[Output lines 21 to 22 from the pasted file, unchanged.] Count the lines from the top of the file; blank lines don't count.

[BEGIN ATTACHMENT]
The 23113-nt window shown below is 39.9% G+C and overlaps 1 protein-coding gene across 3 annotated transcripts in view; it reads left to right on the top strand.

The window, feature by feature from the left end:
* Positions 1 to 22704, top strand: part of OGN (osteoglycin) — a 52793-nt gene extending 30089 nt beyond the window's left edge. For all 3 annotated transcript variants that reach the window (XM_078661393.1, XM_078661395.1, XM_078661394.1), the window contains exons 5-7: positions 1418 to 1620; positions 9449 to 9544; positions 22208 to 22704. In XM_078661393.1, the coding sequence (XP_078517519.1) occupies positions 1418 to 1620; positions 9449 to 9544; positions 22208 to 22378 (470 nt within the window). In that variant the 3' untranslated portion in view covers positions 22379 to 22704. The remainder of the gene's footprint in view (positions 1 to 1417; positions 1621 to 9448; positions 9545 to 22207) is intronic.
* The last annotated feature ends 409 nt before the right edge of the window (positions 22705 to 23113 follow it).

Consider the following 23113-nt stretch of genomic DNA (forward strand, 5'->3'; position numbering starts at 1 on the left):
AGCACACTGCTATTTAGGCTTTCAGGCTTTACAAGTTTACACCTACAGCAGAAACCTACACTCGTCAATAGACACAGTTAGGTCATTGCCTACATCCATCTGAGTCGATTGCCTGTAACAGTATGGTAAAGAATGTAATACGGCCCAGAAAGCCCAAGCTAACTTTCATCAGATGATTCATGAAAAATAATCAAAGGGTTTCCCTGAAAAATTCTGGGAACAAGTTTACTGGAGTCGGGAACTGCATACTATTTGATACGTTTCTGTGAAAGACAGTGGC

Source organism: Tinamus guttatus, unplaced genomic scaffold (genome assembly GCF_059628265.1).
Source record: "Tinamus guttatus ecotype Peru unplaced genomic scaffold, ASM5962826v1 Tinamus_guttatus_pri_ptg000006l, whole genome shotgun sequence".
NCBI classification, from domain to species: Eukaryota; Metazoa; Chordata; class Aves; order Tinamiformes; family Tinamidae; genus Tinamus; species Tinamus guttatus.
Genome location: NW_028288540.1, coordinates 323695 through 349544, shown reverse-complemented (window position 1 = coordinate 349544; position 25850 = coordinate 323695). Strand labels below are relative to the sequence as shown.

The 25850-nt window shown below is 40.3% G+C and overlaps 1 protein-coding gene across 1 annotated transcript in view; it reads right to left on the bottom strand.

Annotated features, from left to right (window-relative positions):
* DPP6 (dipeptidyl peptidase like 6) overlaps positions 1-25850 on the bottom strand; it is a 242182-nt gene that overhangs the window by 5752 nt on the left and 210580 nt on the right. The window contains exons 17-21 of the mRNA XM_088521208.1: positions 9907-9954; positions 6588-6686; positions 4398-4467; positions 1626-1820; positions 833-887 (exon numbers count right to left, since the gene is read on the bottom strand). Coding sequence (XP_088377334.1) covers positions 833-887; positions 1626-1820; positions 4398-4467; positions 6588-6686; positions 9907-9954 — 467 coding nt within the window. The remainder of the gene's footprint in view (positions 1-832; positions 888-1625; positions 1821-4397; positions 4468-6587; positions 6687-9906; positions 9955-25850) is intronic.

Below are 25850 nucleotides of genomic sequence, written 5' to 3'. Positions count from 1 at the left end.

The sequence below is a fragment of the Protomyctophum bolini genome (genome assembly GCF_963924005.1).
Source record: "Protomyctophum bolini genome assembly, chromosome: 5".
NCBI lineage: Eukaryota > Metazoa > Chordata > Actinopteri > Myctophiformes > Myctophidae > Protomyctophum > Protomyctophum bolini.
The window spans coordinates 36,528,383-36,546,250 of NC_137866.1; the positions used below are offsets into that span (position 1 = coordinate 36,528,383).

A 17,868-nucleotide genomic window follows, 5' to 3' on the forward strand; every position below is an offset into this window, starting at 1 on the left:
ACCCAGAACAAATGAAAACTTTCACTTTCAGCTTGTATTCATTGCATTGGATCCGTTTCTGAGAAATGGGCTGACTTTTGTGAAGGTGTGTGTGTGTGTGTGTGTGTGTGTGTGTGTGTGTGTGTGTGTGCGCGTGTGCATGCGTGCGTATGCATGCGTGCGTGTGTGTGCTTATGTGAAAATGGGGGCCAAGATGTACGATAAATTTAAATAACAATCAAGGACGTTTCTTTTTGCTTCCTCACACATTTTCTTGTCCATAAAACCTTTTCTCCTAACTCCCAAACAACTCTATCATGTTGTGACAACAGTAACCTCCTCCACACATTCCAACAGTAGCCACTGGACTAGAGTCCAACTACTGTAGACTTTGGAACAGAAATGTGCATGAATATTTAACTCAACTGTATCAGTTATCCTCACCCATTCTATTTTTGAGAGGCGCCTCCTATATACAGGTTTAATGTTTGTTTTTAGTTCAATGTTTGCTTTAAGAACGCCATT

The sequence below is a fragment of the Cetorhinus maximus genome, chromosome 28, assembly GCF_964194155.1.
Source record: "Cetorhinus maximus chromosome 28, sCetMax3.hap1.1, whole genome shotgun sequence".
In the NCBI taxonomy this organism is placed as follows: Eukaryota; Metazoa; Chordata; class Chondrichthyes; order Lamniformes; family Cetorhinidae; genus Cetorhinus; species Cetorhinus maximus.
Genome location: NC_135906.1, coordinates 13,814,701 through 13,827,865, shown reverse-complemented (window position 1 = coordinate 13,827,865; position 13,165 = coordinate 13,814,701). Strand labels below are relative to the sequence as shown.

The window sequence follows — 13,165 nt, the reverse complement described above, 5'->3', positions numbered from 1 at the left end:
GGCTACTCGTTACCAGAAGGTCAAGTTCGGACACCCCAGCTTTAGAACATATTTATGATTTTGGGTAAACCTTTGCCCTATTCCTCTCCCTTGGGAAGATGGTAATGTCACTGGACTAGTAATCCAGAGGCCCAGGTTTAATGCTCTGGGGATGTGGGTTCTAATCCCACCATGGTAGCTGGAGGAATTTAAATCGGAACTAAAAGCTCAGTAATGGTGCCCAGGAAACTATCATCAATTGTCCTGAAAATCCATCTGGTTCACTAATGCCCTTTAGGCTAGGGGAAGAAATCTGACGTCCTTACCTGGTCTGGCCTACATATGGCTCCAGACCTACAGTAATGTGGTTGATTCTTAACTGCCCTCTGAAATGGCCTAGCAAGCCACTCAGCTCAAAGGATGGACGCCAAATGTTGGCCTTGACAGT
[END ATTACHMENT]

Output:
The sequence below is a fragment of the Cetorhinus maximus genome, chromosome 28, assembly GCF_964194155.1.
Source record: "Cetorhinus maximus chromosome 28, sCetMax3.hap1.1, whole genome shotgun sequence".